Everything you need to know about ceramics
Types of clay
Ceramics' brief history
Traditionally, ceramics were designed for the purpose of storing food and liquids, and their shape was governed by function. An example of this can be a round bowl shape for food or a jug, having a curved lip for it to be able to pour water perfectly. The first ceramic pots were hand-crafted with rolled coils and fired on the ground in bonfires. These coil pots were some of humanity's first inventions, and they remain one of the best records of different civilisations and cultures due to their durability of the fired clay.
A lot of the earliest known pottery are from the Middle East regions, where fragments have been carbon dated to 9000-12000 BCE. This early work was earthenware with no glaze and had the texture of a basket weave, suggesting it was used as mould to make the shape as well as to create an embossed decoration on the pots.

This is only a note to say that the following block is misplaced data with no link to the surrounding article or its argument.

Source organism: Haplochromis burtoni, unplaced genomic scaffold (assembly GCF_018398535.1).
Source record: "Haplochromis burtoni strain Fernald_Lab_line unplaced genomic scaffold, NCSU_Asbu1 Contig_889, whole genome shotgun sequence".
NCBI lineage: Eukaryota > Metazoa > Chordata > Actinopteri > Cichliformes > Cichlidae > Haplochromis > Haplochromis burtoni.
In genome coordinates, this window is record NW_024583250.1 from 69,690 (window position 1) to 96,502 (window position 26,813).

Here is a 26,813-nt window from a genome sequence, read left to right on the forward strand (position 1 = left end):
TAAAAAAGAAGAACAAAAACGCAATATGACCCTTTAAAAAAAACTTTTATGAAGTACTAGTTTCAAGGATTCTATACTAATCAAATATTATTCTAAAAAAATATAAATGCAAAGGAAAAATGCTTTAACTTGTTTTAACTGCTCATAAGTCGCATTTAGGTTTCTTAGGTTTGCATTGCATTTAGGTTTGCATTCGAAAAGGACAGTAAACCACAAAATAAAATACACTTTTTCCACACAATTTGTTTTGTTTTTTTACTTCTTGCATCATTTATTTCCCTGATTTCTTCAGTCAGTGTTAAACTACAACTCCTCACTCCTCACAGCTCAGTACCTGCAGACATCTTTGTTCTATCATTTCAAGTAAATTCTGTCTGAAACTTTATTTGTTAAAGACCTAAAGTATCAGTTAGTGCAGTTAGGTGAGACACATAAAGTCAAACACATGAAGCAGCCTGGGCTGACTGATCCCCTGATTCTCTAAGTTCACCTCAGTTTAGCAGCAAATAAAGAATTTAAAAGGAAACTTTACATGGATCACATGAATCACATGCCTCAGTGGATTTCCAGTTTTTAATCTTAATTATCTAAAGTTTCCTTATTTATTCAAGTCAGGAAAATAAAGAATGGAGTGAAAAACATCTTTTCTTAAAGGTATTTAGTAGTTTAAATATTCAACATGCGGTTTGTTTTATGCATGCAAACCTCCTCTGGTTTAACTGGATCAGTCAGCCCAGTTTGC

Ceramic-making materials, procedures and techniques
Ceramics can be made from a variety of different types of clay to make artworks that can range from being very delicate to being heavily textured and expressive (effectively conveying thought or feeling). Ceramics are able to enhance their artwork through different firing techniques and decoration through a process known as glazing.
In order for clay to become ceramic it needs to go through two important stages. The first part is Bisque firing, which involves the clay being put into a kiln and heated up to 980 degress Celsius. The next part is glaze firing, which involves the bisque work being coated with liquid glaze and placed again in the kiln, but this time set at 1100 degress Celsius. Over time, the glaze starts to melt during the latter stages of the firing to produce a glass-like surface that seals the ceramic object, effectively hardening it.
There are many clay-making techniques, some include making wheel-thrown pieces, slip casting, coiling, sculpting, and slab building. Not all ceramic artworks need to be completed using ceramic materials such as underglazes and glazes. After your clay has been bisque fired, you are free to decorate it using acrylic paint.